As a child of the eighties, the single most memorable cinematic moment for me wasn’t Doc Brown’s DeLorean disappearing into a trail of ILM flames at 88 miles an hour. Nor was it Daniel LaRusso delivering that single crane kick, or even Indiana Jones nonchalantly shooting a deadly swordsman. It was witnessing Clark W. Griswold punching a seven-foot moose caricature squarely on its huge, bulbous nose in a desperate and unbridled act of furiousness seldom seen on screen.

This year marks the 30th anniversary of road trip-from-hell comedy, National Lampoon’s Vacation. Now fully etched into the pop culture psyche, it was the film’s sequel which initially made more of an impression over here, proving to be a colossal hit right in the middle of the home rental boom. The sequel’s humour traded in broad European stereotypes rather than the funnier observational routines of the first film, but proved popular enough to spawn a further two sequels, a TV movie spin-off and a recent online short. Predictably, there’s also talk of the series being given a reboot of sorts, with Ed Helms taking the lead as a now grown-up Griswold son, Rusty (he’ll be the fifth actor to inhabit the role if he signs on).

Vacation began life as a written piece in the National Lampoon magazine – an early precursor to satirical online publication, The Onion. Written by the film’s eventual scriptwriter and 80’s Judd Apatow equivalent, John Hughes, it was loosely based in his own memories of a disastrous family trip to Disneyland. Adhering very closely to his original story (included using the infamous ‘dog bumper’ incident) Hughes crafted the tale of a well-mentioning but hapless father (Chevy Chase) who takes his supportive, but exasperated wife Ellen (a pre-buxom Beverly D’Angelo) and apathetic teenage son and daughter on an epic, cultural-heavy, cross-country trip intended to culminate in a visit to a famous West Coast theme park Walley World (Disney stand-in).

Unsurprisingly, Clark’s carefully mapped-out plans fall apart almost instantly, when, pre-journey, he is given the wrong car order by a feckless car salesman (American Pie mainstay, Eugene Levy) while his old motor is hurriedly crushed. The trip itself is a catalogue of disasters. Clark misses the flyover at St. Louis and ends up in a run-down part of town, where the family’s atrocious new car is vandalised (the film’s only objectionable scene). They make an extremely ill-advised visit to Ellen’s Cousin Eddie (a hilarious Randy Quaid) and his backwater family, getting lumbered with a cantankerous old aunt and her vicious dog who are hitching a ride to Arizona. Throughout the slow dissolution of the holiday, Clark precariously clings on to that last vestige of family togetherness, before the aforementioned theme park fiasco finally tips him over the edge.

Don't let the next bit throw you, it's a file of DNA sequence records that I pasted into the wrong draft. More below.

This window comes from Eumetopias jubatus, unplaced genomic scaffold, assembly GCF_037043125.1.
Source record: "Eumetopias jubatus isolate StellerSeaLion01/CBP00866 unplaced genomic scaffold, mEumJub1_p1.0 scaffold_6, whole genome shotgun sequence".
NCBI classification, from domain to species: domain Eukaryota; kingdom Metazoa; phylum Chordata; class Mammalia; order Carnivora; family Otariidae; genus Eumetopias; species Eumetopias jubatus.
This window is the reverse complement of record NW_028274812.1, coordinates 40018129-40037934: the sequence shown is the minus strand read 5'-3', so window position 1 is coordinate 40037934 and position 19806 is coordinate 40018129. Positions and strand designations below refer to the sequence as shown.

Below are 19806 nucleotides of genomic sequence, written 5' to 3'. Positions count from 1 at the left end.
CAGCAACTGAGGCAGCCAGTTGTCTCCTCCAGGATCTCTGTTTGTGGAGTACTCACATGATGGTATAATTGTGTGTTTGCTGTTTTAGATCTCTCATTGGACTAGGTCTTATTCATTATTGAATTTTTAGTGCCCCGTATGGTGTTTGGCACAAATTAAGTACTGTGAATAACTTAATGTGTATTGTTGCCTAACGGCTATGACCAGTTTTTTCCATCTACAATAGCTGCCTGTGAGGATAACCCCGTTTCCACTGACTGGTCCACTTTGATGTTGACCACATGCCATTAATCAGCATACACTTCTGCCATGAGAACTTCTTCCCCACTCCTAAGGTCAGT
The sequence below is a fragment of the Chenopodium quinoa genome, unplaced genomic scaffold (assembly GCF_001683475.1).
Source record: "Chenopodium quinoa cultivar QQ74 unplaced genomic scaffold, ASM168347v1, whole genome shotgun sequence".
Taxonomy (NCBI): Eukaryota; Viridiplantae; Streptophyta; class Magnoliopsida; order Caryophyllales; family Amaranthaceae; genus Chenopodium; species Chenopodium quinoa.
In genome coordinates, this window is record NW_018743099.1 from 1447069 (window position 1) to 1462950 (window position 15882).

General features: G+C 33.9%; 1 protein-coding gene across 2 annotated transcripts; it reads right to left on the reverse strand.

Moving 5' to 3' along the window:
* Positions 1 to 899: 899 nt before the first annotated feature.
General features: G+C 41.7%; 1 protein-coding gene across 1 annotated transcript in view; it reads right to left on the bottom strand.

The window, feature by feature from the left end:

One of the reasons why Vacation has endured is at its heart, it’s the story about a man desperate to give his family the best holiday possible. However extreme and ridiculous the situations which befall the Griswolds, they never feel overly-buffoonish, nor do things descend into puerility and excessive gross-out for the sake of a cheap laugh. Director Harold Ramis (who would later go on make the bona fide comedy classic, Groundhog Dog) has an assured grip on the material, managing to keep things (relatively) grounded, and relying on his cast to deliver some great character work.

Although sadly renowned more for his insufferable off-screen bullying antics nowadays, Chase was an appealing, fully-fledged star back then, and he’s completely at the top of his game as Clark. One (improvised) moment where the actor dances seductively with a sandwich in his hand is beautiful in its comic simplicity, and perfectly illustrates his buffoonish everyman persona that really connected with fans at that time. D’Angelo also displays some sharp comedic chops (watch her innocently appeal to a cop towards the end of the film, “we’re not a violent family, this is our first gun”), and there’s always a joy in seeing the late John Candy crop up as a bookish security guard during the Walley World takeover. A fully-deserving shout out goes to the fatally underrated Quaid, glorious as the beer-swilling, screamingly white trash cousin, hosting the world’s grottiest BBQ and offering Clark a pair of ugly white PVC slip-on’s as a parting gift (“Ohh Eddie, you shouldn’t have”).

But there’s something else which makes Vacation special, and that’s viewing 80s US culture via the road movie – a genre that had rarely been given a comedic twist before then. The Americana-style postcard montage opening credits (accompanied by a rollicking, hugely memorable theme tune from Fleetwood Mac’s Lyndsey Buckingham) immediately offers a tantalising taste of that fabled land. There are also some lovely era-defining moments throughout the film, not least the appearance of Clark’s distractions, The Girl in the Ferrari (played with customary blandness by 80’s supermodel and former Mrs. Billy Joel, Christie Brinkley). As an impressionable 12 year-old those chintzy motel suites, kitsch landmarks and expansive locations the Griswolds stumble through were every bit as intriguing and exotic as the fantasy worlds conjured up by the Amblin dream factory.

Inevitably, owing to its age, the film has dated a little (the aforementioned St. Louis incident would never have made it past a first draft in this age) but Vacation remains incredibly fun, with an acute understanding of the family dynamic on the road (who hasn’t been treated to their dad’s shaky attempts at imparting geographic wisdom on them during long family trips, or an excruciating, impromptu sing-a-long?). All together now, “Who’s the moosiest moose we know?”

The Ultimate Vacation Collection is available on Blu-ray today.